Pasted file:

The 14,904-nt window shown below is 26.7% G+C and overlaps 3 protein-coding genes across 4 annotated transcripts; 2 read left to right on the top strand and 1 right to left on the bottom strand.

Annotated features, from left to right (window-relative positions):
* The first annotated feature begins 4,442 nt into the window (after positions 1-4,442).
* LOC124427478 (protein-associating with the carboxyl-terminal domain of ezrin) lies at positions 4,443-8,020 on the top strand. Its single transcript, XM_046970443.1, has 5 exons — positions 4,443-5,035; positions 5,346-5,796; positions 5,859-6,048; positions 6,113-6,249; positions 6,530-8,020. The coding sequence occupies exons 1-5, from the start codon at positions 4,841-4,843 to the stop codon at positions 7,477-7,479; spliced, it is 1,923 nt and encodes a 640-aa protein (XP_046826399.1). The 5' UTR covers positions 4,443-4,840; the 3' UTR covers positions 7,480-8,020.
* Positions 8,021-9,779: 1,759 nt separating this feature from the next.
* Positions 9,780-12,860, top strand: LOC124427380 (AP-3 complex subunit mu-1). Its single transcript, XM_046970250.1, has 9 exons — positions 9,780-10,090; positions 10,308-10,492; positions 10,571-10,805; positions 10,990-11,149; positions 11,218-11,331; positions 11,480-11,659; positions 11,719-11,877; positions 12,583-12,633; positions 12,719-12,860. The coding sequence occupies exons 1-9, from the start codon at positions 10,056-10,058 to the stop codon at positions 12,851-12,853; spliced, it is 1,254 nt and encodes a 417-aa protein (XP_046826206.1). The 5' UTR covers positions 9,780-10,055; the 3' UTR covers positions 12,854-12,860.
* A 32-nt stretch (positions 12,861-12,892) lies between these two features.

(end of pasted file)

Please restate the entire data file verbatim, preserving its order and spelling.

The 14,904-nt window shown below is 26.7% G+C and overlaps 3 protein-coding genes across 4 annotated transcripts; 2 read left to right on the top strand and 1 right to left on the bottom strand.

Annotated features, from left to right (window-relative positions):
* The first annotated feature begins 4,442 nt into the window (after positions 1-4,442).
* LOC124427478 (protein-associating with the carboxyl-terminal domain of ezrin) lies at positions 4,443-8,020 on the top strand. Its single transcript, XM_046970443.1, has 5 exons — positions 4,443-5,035; positions 5,346-5,796; positions 5,859-6,048; positions 6,113-6,249; positions 6,530-8,020. The coding sequence occupies exons 1-5, from the start codon at positions 4,841-4,843 to the stop codon at positions 7,477-7,479; spliced, it is 1,923 nt and encodes a 640-aa protein (XP_046826399.1). The 5' UTR covers positions 4,443-4,840; the 3' UTR covers positions 7,480-8,020.
* Positions 8,021-9,779: 1,759 nt separating this feature from the next.
* Positions 9,780-12,860, top strand: LOC124427380 (AP-3 complex subunit mu-1). Its single transcript, XM_046970250.1, has 9 exons — positions 9,780-10,090; positions 10,308-10,492; positions 10,571-10,805; positions 10,990-11,149; positions 11,218-11,331; positions 11,480-11,659; positions 11,719-11,877; positions 12,583-12,633; positions 12,719-12,860. The coding sequence occupies exons 1-9, from the start codon at positions 10,056-10,058 to the stop codon at positions 12,851-12,853; spliced, it is 1,254 nt and encodes a 417-aa protein (XP_046826206.1). The 5' UTR covers positions 9,780-10,055; the 3' UTR covers positions 12,854-12,860.
* A 32-nt stretch (positions 12,861-12,892) lies between these two features.